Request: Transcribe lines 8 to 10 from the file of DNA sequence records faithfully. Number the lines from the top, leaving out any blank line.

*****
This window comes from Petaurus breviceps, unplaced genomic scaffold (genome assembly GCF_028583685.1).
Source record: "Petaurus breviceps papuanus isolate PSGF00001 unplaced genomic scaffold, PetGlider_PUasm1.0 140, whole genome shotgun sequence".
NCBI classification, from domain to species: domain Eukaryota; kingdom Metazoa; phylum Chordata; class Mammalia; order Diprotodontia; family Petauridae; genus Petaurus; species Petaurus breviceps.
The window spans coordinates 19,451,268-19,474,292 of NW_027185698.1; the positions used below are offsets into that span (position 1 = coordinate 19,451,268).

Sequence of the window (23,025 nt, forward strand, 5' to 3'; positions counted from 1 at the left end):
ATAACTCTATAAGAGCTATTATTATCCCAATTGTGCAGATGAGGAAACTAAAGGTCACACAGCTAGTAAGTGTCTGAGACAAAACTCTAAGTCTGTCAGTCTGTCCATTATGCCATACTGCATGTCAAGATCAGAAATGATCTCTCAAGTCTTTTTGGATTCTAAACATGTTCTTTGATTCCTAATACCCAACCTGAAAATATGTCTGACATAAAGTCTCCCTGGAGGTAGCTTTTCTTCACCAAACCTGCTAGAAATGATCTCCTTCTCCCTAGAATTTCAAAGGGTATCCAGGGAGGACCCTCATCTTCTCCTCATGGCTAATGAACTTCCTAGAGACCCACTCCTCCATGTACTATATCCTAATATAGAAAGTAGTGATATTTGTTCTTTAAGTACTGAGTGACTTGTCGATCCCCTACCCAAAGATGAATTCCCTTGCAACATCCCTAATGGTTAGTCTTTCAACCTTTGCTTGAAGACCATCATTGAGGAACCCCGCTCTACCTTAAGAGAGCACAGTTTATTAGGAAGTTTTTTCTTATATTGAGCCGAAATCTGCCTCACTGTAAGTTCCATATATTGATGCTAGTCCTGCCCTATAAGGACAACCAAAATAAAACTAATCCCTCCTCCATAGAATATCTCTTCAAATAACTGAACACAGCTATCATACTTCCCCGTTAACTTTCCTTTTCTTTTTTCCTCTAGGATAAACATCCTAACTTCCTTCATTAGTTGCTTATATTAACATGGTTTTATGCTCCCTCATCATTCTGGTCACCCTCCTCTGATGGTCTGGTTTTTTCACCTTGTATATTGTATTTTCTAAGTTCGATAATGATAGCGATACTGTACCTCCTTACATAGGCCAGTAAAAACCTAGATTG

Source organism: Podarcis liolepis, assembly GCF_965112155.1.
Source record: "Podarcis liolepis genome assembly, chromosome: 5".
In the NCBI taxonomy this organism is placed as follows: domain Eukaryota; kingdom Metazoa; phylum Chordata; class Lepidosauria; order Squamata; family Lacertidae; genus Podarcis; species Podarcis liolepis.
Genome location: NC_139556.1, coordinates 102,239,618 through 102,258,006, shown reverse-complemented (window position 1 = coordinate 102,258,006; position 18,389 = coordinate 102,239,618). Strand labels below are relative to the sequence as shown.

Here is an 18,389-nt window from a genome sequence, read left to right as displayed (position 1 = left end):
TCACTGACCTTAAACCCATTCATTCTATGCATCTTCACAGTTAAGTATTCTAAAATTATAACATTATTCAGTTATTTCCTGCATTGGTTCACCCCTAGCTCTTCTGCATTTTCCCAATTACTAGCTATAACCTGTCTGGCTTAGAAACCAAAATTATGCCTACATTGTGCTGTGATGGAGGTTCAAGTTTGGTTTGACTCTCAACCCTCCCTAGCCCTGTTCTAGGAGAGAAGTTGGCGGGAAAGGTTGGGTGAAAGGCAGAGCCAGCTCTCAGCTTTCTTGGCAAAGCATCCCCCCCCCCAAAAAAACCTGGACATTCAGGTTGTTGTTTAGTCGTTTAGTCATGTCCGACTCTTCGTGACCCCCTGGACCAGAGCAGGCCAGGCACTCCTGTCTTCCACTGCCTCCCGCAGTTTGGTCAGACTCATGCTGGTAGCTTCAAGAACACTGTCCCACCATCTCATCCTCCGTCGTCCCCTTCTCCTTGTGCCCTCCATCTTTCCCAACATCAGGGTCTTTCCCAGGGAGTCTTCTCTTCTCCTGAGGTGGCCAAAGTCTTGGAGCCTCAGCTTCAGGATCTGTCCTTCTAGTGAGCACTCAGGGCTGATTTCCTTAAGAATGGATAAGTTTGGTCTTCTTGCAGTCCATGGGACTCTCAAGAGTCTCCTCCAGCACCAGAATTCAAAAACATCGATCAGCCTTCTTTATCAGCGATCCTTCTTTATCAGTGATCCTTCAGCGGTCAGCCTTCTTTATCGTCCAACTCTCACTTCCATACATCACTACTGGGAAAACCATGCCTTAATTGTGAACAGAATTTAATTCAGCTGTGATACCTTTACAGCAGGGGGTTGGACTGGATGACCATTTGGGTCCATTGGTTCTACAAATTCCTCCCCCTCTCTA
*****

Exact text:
Source record: "Podarcis liolepis genome assembly, chromosome: 5".
In the NCBI taxonomy this organism is placed as follows: domain Eukaryota; kingdom Metazoa; phylum Chordata; class Lepidosauria; order Squamata; family Lacertidae; genus Podarcis; species Podarcis liolepis.
Genome location: NC_139556.1, coordinates 102,239,618 through 102,258,006, shown reverse-complemented (window position 1 = coordinate 102,258,006; position 18,389 = coordinate 102,239,618). Strand labels below are relative to the sequence as shown.